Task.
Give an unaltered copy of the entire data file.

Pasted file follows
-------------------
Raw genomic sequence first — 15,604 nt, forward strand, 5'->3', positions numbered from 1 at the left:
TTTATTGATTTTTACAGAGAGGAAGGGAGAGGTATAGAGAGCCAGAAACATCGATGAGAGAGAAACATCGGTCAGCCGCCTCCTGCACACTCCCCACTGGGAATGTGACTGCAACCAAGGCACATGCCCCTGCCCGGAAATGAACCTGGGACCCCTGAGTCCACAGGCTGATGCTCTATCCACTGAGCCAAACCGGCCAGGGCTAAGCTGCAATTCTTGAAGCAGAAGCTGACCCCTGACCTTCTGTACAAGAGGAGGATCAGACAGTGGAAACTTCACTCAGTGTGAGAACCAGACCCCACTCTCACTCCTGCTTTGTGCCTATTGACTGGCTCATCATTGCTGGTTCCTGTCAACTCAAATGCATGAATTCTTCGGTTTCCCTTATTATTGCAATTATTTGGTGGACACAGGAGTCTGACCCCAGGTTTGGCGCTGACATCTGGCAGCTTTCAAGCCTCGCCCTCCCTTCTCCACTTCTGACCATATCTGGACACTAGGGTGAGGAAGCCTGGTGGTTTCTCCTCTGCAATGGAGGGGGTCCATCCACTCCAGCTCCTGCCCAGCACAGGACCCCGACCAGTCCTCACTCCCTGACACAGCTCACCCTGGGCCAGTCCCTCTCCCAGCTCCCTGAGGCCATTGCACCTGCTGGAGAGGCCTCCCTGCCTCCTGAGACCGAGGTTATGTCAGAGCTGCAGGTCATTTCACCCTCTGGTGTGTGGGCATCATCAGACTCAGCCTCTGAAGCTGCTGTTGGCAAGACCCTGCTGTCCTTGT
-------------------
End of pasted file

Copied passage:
Raw genomic sequence first — 15,604 nt, forward strand, 5'->3', positions numbered from 1 at the left:
TTTATTGATTTTTACAGAGAGGAAGGGAGAGGTATAGAGAGCCAGAAACATCGATGAGAGAGAAACATCGGTCAGCCGCCTCCTGCACACTCCCCACTGGGAATGTGACTGCAACCAAGGCACATGCCCCTGCCCGGAAATGAACCTGGGACCCCTGAGTCCACAGGCTGATGCTCTATCCACTGAGCCAAACCGGCCAGGGCTAAGCTGCAATTCTTGAAGCAGAAGCTGACCCCTGACCTTCTGTACAAGAGGAGGATCAGACAGTGGAAACTTCACTCAGTGTGAGAACCAGACCCCACTCTCACTCCTGCTTTGTGCCTATTGACTGGCTCATCATTGCTGGTTCCTGTCAACTCAAATGCATGAATTCTTCGGTTTCCCTTATTATTGCAATTATTTGGTGGACACAGGAGTCTGACCCCAGGTTTGGCGCTGACATCTGGCAGCTTTCAAGCCTCGCCCTCCCTTCTCCACTTCTGACCATATCTGGACACTAGGGTGAGGAAGCCTGGTGGTTTCTCCTCTGCAATGGAGGGGGTCCATCCACTCCAGCTCCTGCCCAGCACAGGACCCCGACCAGTCCTCACTCCCTGACACAGCTCACCCTGGGCCAGTCCCTCTCCCAGCTCCCTGAGGCCATTGCACCTGCTGGAGAGGCCTCCCTGCCTCCTGAGACCGAGGTTATGTCAGAGCTGCAGGTCATTTCACCCTCTGGTGTGTGGGCATCATCAGACTCAGCCTCTGAAGCTGCTGTTGGCAAGACCCTGCTGTCCTTGT